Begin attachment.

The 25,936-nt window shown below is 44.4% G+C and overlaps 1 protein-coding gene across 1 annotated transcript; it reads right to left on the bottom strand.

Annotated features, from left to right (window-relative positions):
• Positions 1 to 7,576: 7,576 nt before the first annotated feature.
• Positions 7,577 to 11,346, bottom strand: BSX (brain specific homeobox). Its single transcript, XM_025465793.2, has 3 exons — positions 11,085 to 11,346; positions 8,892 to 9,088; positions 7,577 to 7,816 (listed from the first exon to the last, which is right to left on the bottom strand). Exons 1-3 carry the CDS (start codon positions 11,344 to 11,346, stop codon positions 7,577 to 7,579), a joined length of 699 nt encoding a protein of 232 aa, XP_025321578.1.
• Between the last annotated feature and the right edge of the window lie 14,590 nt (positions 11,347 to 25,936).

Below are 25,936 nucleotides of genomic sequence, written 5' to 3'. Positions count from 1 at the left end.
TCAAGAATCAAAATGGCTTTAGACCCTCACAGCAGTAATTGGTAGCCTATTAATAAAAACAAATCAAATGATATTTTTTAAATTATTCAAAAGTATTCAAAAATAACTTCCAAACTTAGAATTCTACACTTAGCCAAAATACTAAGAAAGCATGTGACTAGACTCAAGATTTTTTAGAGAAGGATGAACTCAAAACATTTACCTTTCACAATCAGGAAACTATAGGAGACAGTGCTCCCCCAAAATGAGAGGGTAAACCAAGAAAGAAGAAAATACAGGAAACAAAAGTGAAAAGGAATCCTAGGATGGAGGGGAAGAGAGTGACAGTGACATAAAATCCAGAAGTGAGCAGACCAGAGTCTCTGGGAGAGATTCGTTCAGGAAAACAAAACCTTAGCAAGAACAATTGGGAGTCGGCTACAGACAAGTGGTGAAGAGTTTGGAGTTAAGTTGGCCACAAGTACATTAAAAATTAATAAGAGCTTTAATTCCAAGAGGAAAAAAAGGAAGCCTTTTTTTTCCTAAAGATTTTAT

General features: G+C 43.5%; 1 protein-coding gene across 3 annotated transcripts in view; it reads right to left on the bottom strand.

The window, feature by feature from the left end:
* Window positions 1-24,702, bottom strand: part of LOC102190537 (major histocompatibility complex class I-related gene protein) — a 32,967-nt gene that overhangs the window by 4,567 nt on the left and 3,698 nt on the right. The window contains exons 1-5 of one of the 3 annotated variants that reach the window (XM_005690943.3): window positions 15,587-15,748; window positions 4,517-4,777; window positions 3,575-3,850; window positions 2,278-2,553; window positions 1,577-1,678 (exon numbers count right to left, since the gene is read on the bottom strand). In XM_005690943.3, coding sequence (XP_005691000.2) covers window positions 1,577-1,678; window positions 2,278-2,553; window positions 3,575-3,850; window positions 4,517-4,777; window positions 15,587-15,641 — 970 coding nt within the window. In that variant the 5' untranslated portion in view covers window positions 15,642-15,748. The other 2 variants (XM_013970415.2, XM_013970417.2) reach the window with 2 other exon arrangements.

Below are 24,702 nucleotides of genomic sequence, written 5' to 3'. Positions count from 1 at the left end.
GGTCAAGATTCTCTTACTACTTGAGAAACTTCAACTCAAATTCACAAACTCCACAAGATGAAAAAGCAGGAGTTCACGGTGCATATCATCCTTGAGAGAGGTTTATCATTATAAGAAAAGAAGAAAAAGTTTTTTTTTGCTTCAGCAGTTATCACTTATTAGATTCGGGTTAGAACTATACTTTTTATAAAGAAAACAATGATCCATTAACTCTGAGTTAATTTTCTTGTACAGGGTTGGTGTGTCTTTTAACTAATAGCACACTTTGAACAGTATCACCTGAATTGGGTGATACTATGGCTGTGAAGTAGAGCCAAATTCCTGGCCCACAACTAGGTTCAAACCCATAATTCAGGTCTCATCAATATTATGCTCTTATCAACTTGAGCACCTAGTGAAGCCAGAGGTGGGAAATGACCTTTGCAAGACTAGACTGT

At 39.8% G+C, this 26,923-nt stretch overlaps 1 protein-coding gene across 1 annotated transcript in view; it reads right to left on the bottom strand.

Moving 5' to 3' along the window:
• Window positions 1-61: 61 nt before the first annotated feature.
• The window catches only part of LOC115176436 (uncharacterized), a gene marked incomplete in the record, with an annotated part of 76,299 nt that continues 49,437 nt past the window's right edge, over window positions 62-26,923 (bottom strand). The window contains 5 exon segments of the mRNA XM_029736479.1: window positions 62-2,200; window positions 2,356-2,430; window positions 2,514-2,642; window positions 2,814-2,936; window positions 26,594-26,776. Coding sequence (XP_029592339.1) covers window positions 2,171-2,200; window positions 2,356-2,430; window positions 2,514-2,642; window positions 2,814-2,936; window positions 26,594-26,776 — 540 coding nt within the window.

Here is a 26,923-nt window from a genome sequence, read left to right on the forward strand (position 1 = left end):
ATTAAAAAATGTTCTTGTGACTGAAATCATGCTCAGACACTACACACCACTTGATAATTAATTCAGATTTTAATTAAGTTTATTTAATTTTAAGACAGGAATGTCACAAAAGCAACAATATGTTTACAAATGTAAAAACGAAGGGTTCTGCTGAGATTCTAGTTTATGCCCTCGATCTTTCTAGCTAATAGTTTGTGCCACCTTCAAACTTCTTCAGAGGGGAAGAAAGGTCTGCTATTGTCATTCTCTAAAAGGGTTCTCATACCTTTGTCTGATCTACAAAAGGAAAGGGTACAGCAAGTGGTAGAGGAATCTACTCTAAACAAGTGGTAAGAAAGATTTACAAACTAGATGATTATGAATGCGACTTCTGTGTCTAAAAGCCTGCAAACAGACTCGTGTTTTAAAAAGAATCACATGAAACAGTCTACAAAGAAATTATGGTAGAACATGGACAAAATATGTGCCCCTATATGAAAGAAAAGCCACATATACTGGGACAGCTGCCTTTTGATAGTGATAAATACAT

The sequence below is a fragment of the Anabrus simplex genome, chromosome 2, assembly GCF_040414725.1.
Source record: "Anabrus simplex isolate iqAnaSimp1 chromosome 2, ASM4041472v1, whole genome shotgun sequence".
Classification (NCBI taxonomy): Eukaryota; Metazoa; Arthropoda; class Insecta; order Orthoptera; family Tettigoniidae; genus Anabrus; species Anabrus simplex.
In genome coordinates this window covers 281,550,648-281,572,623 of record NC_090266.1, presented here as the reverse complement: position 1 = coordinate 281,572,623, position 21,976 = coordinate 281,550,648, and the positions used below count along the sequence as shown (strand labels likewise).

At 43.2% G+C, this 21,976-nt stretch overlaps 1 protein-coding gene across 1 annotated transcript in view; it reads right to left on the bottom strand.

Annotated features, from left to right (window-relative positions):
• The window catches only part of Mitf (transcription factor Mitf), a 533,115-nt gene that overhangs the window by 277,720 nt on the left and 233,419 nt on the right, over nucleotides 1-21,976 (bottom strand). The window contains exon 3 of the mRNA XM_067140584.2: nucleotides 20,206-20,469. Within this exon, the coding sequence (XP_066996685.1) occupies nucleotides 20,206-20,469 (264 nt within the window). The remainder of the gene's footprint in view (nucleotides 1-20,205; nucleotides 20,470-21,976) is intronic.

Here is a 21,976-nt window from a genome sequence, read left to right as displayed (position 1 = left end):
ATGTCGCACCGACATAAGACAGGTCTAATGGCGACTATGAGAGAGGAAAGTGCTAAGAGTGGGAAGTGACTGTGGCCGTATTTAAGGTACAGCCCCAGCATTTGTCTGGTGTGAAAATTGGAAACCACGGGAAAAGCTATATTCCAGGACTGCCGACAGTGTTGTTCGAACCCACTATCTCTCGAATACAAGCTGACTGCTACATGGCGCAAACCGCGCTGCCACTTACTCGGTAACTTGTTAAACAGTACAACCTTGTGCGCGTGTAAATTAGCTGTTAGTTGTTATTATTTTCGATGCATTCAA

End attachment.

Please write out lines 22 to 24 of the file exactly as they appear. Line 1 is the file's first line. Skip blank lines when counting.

In genome coordinates this window covers 281,550,648-281,572,623 of record NC_090266.1, presented here as the reverse complement: position 1 = coordinate 281,572,623, position 21,976 = coordinate 281,550,648, and the positions used below count along the sequence as shown (strand labels likewise).

At 43.2% G+C, this 21,976-nt stretch overlaps 1 protein-coding gene across 1 annotated transcript in view; it reads right to left on the bottom strand.

Annotated features, from left to right (window-relative positions):